* Yen rises after U.S.'s Kerry hints response on Crimea vote
* Euro retreats from 2-1/2 year highs vs U.S. dollar
* Euro seen gaining status as price gauge - ECB's Draghi
* Kiwi rallies on rate hike, jobs data boosts Aussie
By Richard Leong
NEW YORK, March 13 The yen rose against the euro
and the dollar on Thursday after U.S. Secretary of State John
Kerry signaled a possible response from the West if a referendum
in Ukraine's Crimea region goes ahead on Sunday.
Kerry's comments before Congress, together with a warning by
Ukraine's acting president Oleksander Turchinov of a possible
Russian invasion, rekindled fears of a war breaking out in the
region. This led anxious investors to dump stocks and risky
assets in favor of the yen, Swiss franc and other perceived
"You saw a bid for yen on Kerry's comments. It crystallizes
the idea that on Monday there could a serious response," said
Lou Brien, market strategist with DRW Trading in Chicago.
The United States and the European Union will respond on
Monday with a "serious series of steps" against Russia if a
referendum in Ukraine's Crimea region goes ahead on Sunday,
Kerry told a congressional hearing.
Ukrainian acting president Turchinov told a local television
station Russian forces were concentrated on the border "ready to
invade," but he believed international efforts could end
Moscow's "aggression" and avert the risk of war.
The yen climbed 1.1 percent against the dollar at 101.66 yen
after hitting a one-week high at 101.56 in late U.S.
trading. It gained 1.4 percent versus the euro to one-week
peaks, last at 140.90 yen..
Safe-haven bids also benefited the Swiss franc, which
reached a near 2-1/2-year high versus the greenback at 0.8699
franc before easing in late U.S. trading. It strengthened
0.2 percent against the euro at 1.213 francs.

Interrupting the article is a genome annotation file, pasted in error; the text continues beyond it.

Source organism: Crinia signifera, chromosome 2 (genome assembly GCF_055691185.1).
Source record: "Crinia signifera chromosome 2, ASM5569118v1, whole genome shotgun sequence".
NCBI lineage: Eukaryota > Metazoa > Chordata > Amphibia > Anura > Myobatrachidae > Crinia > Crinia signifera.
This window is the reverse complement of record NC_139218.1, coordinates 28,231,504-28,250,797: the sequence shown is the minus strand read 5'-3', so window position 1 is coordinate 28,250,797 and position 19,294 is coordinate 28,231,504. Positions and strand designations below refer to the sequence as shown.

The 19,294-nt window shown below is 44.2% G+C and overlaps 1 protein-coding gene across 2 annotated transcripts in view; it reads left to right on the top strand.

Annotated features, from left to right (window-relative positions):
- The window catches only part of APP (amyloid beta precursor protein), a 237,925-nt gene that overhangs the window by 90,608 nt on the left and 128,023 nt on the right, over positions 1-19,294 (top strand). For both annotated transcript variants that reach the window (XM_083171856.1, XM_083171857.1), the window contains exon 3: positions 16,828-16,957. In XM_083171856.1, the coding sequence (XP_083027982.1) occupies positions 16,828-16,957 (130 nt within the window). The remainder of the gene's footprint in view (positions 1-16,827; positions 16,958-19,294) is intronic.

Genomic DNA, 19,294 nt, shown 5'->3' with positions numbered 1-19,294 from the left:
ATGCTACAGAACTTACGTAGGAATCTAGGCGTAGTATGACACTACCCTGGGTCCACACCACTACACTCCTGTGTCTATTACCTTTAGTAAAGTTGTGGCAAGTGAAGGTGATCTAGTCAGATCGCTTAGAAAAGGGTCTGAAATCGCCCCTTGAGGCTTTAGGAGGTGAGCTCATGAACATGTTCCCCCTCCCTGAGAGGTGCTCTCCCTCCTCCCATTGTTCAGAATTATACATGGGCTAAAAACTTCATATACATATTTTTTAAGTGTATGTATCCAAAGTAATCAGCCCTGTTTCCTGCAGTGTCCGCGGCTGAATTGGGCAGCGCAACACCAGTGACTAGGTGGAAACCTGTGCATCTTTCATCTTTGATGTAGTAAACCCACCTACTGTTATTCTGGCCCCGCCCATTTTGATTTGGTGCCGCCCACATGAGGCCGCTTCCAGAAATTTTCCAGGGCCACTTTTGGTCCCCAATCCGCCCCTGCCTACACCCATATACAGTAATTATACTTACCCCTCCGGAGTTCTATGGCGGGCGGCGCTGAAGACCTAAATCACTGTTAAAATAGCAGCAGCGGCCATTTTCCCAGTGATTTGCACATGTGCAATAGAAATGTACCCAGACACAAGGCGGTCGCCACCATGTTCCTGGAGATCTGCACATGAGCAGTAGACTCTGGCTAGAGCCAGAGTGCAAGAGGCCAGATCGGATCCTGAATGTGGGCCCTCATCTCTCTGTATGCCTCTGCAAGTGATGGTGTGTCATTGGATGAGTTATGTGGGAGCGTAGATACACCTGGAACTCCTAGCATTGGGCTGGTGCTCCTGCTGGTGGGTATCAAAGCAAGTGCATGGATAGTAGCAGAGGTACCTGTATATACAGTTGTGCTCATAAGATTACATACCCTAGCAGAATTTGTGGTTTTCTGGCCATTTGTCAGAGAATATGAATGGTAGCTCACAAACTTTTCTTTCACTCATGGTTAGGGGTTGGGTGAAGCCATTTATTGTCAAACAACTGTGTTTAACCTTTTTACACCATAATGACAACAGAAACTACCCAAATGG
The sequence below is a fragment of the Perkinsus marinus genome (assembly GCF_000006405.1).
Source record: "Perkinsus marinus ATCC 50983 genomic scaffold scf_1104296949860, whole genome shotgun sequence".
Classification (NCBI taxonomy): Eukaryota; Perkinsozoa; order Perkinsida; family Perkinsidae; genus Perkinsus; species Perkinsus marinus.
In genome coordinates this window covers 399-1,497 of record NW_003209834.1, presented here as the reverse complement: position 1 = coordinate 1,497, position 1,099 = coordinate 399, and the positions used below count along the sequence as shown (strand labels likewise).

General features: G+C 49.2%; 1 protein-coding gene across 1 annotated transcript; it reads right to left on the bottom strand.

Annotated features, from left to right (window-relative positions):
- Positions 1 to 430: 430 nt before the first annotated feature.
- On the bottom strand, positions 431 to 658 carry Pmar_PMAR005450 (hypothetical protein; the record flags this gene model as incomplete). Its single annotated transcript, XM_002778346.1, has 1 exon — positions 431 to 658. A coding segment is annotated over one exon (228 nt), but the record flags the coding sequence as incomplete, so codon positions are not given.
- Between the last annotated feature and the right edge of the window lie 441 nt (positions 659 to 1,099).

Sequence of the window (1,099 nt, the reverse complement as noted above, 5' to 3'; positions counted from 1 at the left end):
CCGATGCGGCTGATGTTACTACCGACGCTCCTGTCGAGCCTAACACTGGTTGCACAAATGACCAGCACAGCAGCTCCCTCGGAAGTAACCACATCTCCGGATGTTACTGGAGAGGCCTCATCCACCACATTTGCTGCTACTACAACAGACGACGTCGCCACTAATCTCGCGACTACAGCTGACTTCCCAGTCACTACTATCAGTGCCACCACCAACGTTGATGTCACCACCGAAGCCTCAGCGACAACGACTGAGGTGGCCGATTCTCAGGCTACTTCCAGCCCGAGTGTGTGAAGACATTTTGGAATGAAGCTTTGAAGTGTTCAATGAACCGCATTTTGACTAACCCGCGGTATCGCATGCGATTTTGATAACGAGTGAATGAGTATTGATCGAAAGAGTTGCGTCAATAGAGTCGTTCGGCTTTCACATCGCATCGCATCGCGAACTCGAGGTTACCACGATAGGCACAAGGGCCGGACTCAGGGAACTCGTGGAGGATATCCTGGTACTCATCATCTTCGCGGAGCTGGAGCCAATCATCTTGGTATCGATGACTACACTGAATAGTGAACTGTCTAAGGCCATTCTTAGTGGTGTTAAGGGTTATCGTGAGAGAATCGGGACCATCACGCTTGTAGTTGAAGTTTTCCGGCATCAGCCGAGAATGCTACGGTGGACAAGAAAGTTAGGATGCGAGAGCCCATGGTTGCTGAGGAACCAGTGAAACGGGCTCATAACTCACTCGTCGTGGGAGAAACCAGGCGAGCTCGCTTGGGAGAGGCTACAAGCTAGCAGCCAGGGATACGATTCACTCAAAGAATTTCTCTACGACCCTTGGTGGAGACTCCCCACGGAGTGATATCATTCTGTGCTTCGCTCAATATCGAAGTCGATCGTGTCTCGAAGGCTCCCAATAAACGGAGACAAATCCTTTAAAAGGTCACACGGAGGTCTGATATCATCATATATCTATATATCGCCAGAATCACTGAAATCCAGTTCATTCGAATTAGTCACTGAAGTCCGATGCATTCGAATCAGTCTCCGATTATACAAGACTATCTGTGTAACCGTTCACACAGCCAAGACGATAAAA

The euro weakened against the dollar, last 0.3 percent lower
at $1.3858. Earlier, gains propelled the common currency
to a 2-1/2-year high against the greenback at $1.3967.
Escalating conflict in Crimea and possible ripple effects on
Europe overshadowed optimism that the region has put recession
and its debt crisis behind.
Comments about exchange rates from European Central Bank
President Mario Draghi further pressured the euro in late U.S.
trading, putting it on track for its biggest one-day loss
against the yen in nine months. It was last down 1.41 percent at
"Any material risk of inflation expectations becoming
unanchored will be countered with additional monetary policy
measures," Draghi said in a speech at an award ceremony in
He added the euro's exchange rate is becoming more important
among policymakers to gauge the region's price stability.
KIWI, AUSSIE REBOUND
Among other major currencies, the New Zealand and Australian
dollars surged before worries about Ukraine reduced their gains.
The kiwi had risen to its strongest against the dollar in 10
months after the New Zealand central bank hiked interest rates,
and signaled more to come, as its economy has gained traction.
Surprisingly strong employment data lifted the Aussie by more
than 1 percent against the greenback.
The kiwi and Aussie currencies suffered earlier this week on
a dramatic selloff in copper and other commodities due to
growing concerns over the Chinese economy, a major driver of
demand for Australia's huge mining sector.
The latest Chinese economic data was lukewarm at best.
Industrial output missed market expectations, and growth in
retail sales also fell short of forecasts.
"The numbers out of China were not impressive by all means,
but it was not bad enough for players to create big fresh 'risk
off' positions - thus currency reaction was limited," said a
trader at a large Japanese bank in Tokyo.
Earlier the Reserve Bank of New Zealand (RBNZ) delivered a
widely expected interest rate hike and flagged that a further
100 basis points of tightening was possible this year.
That pushed the New Zealand dollar up to $0.8607,
its highest since May 2013 before easing to $0.8540, up 0.2
percent on the day. The kiwi turned weaker against the yen at
86.80 after setting fresh six-year high earlier.
"Today's communication strongly suggests the RBNZ will be on
the front foot for the next few meetings," Michael Turner,
strategist at RBC in Sydney, said.
In the meantime, the Australian government reported 47,300
jobs were created in February, more than double market
The Aussie was last up 0.4 percent at $0.9023, more
than halving its earlier rise against the U.S. dollar.